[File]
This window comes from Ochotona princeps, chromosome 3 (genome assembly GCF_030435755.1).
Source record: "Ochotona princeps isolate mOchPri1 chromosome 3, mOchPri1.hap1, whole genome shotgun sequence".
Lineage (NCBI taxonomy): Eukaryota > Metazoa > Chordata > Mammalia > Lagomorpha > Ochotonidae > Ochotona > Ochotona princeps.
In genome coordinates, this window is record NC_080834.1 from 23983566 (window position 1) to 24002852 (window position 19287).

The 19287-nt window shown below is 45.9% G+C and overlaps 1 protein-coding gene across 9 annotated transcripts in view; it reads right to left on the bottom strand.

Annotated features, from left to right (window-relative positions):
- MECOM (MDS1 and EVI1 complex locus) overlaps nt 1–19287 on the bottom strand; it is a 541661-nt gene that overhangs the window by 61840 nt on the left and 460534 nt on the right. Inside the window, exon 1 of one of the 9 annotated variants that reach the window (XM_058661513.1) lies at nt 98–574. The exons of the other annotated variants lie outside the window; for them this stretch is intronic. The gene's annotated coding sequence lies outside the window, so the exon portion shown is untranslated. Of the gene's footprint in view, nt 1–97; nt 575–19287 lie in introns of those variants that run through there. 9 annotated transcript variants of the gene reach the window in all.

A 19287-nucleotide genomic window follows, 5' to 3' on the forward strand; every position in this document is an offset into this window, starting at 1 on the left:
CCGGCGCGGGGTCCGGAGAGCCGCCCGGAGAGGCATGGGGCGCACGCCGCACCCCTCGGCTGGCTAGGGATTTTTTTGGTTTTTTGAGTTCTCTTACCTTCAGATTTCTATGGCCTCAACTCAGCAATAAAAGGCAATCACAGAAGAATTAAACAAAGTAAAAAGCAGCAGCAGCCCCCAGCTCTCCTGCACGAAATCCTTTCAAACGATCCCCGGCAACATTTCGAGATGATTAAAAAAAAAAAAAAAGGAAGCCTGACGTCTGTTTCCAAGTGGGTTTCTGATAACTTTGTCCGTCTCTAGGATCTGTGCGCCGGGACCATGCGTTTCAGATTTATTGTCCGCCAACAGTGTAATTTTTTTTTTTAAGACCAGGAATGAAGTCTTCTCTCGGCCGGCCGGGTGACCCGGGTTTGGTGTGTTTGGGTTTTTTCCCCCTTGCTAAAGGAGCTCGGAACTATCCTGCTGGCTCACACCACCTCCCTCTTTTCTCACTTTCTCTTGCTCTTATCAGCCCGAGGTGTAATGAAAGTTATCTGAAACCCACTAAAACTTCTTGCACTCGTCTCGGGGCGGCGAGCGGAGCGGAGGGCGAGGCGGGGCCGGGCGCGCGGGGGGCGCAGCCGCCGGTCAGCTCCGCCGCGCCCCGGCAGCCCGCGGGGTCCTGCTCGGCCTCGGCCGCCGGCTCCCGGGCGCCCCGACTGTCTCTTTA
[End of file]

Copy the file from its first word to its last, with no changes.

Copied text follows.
This window comes from Ochotona princeps, chromosome 3 (genome assembly GCF_030435755.1).
Source record: "Ochotona princeps isolate mOchPri1 chromosome 3, mOchPri1.hap1, whole genome shotgun sequence".
Lineage (NCBI taxonomy): Eukaryota > Metazoa > Chordata > Mammalia > Lagomorpha > Ochotonidae > Ochotona > Ochotona princeps.
In genome coordinates, this window is record NC_080834.1 from 23983566 (window position 1) to 24002852 (window position 19287).

The 19287-nt window shown below is 45.9% G+C and overlaps 1 protein-coding gene across 9 annotated transcripts in view; it reads right to left on the bottom strand.

Annotated features, from left to right (window-relative positions):
- MECOM (MDS1 and EVI1 complex locus) overlaps nt 1–19287 on the bottom strand; it is a 541661-nt gene that overhangs the window by 61840 nt on the left and 460534 nt on the right. Inside the window, exon 1 of one of the 9 annotated variants that reach the window (XM_058661513.1) lies at nt 98–574. The exons of the other annotated variants lie outside the window; for them this stretch is intronic. The gene's annotated coding sequence lies outside the window, so the exon portion shown is untranslated. Of the gene's footprint in view, nt 1–97; nt 575–19287 lie in introns of those variants that run through there. 9 annotated transcript variants of the gene reach the window in all.

A 19287-nucleotide genomic window follows, 5' to 3' on the forward strand; every position in this document is an offset into this window, starting at 1 on the left:
CCGGCGCGGGGTCCGGAGAGCCGCCCGGAGAGGCATGGGGCGCACGCCGCACCCCTCGGCTGGCTAGGGATTTTTTTGGTTTTTTGAGTTCTCTTACCTTCAGATTTCTATGGCCTCAACTCAGCAATAAAAGGCAATCACAGAAGAATTAAACAAAGTAAAAAGCAGCAGCAGCCCCCAGCTCTCCTGCACGAAATCCTTTCAAACGATCCCCGGCAACATTTCGAGATGATTAAAAAAAAAAAAAAAGGAAGCCTGACGTCTGTTTCCAAGTGGGTTTCTGATAACTTTGTCCGTCTCTAGGATCTGTGCGCCGGGACCATGCGTTTCAGATTTATTGTCCGCCAACAGTGTAATTTTTTTTTTTAAGACCAGGAATGAAGTCTTCTCTCGGCCGGCCGGGTGACCCGGGTTTGGTGTGTTTGGGTTTTTTCCCCCTTGCTAAAGGAGCTCGGAACTATCCTGCTGGCTCACACCACCTCCCTCTTTTCTCACTTTCTCTTGCTCTTATCAGCCCGAGGTGTAATGAAAGTTATCTGAAACCCACTAAAACTTCTTGCACTCGTCTCGGGGCGGCGAGCGGAGCGGAGGGCGAGGCGGGGCCGGGCGCGCGGGGGGCGCAGCCGCCGGTCAGCTCCGCCGCGCCCCGGCAGCCCGCGGGGTCCTGCTCGGCCTCGGCCGCCGGCTCCCGGGCGCCCCGACTGTCTCTTTA